Last Monday I was in conversation with Rachel and Manina from Red Leopard, we discussed all things colour theory, scarf styling and how I design my collections, discover key points from the interview below. You can also watch the full conversation on Instagram here.
Emma Hi Manina, thanks so much for joining me this evening, so we wanted to basically introduce our collection which is a collaboration with Red Leopard and myself to create 4 scarves, so as an introduction I’ll talk a little bit about how I came across Red Leopard and how the collaboration came about.
So I actually became aware of your work through one of our stockists, Claudia Sebire (fabulous Claudia!) and I found out you were colour experts and that you were incredibly good at being able to match people to the scarves that would suit them and make them their most radiant, then once I found out a little more, I started following you on instagram, and I think you had seen my scarves via Claudia, so that’s how the collaboration came about. We created this collection of the scarves using my designs and your colour theory with each one being one of the 4 seasonal palettes.
So firstly Manina, do you want to just tell everyone a little bit about the concept behind Red Leopard and if you like a little bit of the background and what it’s all about?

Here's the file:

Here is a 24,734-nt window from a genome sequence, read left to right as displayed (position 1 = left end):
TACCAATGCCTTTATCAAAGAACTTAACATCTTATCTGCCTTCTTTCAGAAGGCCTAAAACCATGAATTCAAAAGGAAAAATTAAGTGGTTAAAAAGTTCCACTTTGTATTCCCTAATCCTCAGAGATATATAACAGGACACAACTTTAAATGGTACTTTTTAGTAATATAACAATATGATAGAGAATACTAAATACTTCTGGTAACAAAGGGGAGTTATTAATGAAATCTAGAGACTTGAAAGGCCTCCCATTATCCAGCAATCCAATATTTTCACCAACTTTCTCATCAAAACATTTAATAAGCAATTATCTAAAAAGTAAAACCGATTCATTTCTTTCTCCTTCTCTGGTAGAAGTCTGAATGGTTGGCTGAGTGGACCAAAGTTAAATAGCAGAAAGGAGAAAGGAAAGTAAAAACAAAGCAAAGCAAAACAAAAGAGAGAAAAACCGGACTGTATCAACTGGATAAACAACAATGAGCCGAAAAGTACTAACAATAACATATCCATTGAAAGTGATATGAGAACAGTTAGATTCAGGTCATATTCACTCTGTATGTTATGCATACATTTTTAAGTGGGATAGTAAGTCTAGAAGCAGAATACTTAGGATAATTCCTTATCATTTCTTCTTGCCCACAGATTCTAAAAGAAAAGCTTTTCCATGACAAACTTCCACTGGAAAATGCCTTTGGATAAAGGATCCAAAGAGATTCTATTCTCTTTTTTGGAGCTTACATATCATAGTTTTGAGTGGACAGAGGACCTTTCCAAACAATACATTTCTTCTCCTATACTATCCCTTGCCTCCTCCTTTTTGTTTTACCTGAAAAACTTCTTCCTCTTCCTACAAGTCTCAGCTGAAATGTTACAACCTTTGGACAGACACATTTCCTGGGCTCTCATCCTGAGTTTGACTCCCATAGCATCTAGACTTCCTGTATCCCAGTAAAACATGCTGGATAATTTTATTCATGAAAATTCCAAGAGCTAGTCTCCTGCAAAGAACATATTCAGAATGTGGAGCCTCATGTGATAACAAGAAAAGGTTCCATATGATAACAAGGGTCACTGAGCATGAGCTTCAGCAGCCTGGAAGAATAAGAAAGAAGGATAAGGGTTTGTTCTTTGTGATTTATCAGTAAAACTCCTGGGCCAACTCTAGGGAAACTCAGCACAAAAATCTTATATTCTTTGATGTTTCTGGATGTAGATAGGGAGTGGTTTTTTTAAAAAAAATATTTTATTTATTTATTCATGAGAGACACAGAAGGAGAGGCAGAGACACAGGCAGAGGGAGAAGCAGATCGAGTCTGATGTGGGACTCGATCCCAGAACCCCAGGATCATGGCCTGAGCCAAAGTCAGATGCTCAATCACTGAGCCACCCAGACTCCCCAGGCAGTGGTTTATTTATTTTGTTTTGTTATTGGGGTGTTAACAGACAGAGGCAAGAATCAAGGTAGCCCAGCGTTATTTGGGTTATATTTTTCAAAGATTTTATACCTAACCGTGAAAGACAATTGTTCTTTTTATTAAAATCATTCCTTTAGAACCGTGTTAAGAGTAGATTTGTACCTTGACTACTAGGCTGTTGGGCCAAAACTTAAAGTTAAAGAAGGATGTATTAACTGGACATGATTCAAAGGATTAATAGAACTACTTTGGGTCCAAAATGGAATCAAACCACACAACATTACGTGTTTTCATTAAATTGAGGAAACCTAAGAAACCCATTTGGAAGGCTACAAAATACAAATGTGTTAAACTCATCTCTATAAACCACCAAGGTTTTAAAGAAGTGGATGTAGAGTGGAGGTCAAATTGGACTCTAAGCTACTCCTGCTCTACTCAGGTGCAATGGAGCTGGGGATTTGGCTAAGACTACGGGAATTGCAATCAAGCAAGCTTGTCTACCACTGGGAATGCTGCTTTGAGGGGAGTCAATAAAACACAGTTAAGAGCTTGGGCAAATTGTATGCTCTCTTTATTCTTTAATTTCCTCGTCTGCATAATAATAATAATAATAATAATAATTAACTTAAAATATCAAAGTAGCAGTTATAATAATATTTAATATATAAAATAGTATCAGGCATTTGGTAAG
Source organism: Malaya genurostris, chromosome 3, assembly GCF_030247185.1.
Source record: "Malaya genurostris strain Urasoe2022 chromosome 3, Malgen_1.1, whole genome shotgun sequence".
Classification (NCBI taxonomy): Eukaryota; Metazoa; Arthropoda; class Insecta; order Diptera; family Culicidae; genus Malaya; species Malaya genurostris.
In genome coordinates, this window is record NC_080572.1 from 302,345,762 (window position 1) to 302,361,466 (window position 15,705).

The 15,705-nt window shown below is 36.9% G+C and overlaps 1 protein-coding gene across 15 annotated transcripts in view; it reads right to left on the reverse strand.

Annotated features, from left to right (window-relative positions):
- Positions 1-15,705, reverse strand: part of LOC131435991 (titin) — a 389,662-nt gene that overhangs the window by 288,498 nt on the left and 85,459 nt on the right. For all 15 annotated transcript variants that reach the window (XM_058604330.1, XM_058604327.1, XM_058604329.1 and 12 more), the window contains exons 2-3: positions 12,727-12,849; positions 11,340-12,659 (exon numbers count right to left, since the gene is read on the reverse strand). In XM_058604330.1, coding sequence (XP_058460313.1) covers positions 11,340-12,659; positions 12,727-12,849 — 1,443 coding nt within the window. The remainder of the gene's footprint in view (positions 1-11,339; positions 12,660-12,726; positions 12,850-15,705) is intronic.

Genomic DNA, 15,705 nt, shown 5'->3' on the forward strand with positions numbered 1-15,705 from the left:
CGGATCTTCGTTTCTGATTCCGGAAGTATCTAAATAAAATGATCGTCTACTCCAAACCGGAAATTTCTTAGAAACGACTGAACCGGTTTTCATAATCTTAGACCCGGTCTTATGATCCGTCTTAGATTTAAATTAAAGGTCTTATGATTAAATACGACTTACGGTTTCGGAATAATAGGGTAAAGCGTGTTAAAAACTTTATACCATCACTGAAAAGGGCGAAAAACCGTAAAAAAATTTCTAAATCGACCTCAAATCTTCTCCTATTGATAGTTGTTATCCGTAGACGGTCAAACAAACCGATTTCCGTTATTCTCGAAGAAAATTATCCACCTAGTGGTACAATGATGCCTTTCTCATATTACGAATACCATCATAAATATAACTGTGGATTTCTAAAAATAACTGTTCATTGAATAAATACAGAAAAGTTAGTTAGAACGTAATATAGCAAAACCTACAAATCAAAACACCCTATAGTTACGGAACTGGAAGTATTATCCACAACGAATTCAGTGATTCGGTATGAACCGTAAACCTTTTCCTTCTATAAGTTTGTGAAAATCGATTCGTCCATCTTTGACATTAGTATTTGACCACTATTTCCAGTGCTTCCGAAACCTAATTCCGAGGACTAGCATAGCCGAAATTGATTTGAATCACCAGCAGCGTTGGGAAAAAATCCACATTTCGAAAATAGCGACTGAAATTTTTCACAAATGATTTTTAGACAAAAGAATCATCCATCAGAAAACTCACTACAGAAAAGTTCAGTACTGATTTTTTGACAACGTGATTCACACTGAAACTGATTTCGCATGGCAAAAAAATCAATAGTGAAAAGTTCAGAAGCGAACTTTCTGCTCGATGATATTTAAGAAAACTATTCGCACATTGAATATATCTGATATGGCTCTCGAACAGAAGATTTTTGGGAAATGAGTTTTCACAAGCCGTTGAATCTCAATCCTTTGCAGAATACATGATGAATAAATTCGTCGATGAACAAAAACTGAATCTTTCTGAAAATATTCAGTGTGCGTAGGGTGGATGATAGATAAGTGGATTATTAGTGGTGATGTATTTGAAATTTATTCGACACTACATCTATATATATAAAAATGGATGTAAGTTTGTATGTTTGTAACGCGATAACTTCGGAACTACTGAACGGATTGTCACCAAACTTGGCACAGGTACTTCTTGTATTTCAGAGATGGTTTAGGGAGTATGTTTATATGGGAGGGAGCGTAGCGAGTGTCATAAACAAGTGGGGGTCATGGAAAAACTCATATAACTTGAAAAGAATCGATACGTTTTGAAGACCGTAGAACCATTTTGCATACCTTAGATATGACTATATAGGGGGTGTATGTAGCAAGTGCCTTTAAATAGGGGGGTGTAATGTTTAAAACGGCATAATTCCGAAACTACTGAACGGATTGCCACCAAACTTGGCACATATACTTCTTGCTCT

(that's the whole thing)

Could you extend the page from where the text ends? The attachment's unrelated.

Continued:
Manina Well I have spent my entire life being passionate about dressing people and even as a child I used to dress people at school, but it wasn’t really until I’d done lots of other things, like I’ve worked in the travel industry, I’ve worked at the V&A etc, I suddenly realised that I wanted to work within this field.
What we always find is that most people wear 10% of their wardrobe 90% of the time. So what’s happening is people are going shopping and they're randomly choosing things which they may have seen in a magazine or on their best friend and they're buying these things, that they really like, but when they actually get them into their wardrobe they find that whatever it is doesn’t quite work for them.
And there’s a reason for that because when you find things that look fabulous on someone else, they may very well not look fabulous on you.In order for things to look really great on you, you need to get 3 things right, 1) the colour, 2) the shape and style & 3) the personality, and that’s what we teach at Red Leopard, and the most important of those 3 is colour.